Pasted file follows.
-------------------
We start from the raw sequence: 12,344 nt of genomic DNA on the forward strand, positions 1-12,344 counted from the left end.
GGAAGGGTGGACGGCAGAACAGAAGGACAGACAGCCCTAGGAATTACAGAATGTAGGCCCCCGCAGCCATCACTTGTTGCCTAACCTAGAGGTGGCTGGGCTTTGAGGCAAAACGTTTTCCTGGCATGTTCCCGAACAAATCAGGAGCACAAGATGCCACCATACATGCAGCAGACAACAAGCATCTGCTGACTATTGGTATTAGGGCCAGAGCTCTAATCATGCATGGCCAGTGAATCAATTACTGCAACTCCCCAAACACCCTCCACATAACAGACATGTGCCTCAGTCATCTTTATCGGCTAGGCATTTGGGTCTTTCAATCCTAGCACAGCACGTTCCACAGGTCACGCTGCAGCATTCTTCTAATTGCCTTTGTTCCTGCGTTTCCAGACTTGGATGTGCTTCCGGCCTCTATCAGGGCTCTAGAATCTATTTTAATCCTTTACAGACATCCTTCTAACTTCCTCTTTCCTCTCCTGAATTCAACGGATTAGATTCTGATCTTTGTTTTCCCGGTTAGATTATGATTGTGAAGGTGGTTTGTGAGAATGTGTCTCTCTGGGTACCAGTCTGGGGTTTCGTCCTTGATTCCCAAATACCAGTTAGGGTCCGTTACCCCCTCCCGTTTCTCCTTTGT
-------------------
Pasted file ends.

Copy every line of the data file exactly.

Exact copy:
We start from the raw sequence: 12,344 nt of genomic DNA on the forward strand, positions 1-12,344 counted from the left end.
GGAAGGGTGGACGGCAGAACAGAAGGACAGACAGCCCTAGGAATTACAGAATGTAGGCCCCCGCAGCCATCACTTGTTGCCTAACCTAGAGGTGGCTGGGCTTTGAGGCAAAACGTTTTCCTGGCATGTTCCCGAACAAATCAGGAGCACAAGATGCCACCATACATGCAGCAGACAACAAGCATCTGCTGACTATTGGTATTAGGGCCAGAGCTCTAATCATGCATGGCCAGTGAATCAATTACTGCAACTCCCCAAACACCCTCCACATAACAGACATGTGCCTCAGTCATCTTTATCGGCTAGGCATTTGGGTCTTTCAATCCTAGCACAGCACGTTCCACAGGTCACGCTGCAGCATTCTTCTAATTGCCTTTGTTCCTGCGTTTCCAGACTTGGATGTGCTTCCGGCCTCTATCAGGGCTCTAGAATCTATTTTAATCCTTTACAGACATCCTTCTAACTTCCTCTTTCCTCTCCTGAATTCAACGGATTAGATTCTGATCTTTGTTTTCCCGGTTAGATTATGATTGTGAAGGTGGTTTGTGAGAATGTGTCTCTCTGGGTACCAGTCTGGGGTTTCGTCCTTGATTCCCAAATACCAGTTAGGGTCCGTTACCCCCTCCCGTTTCTCCTTTGT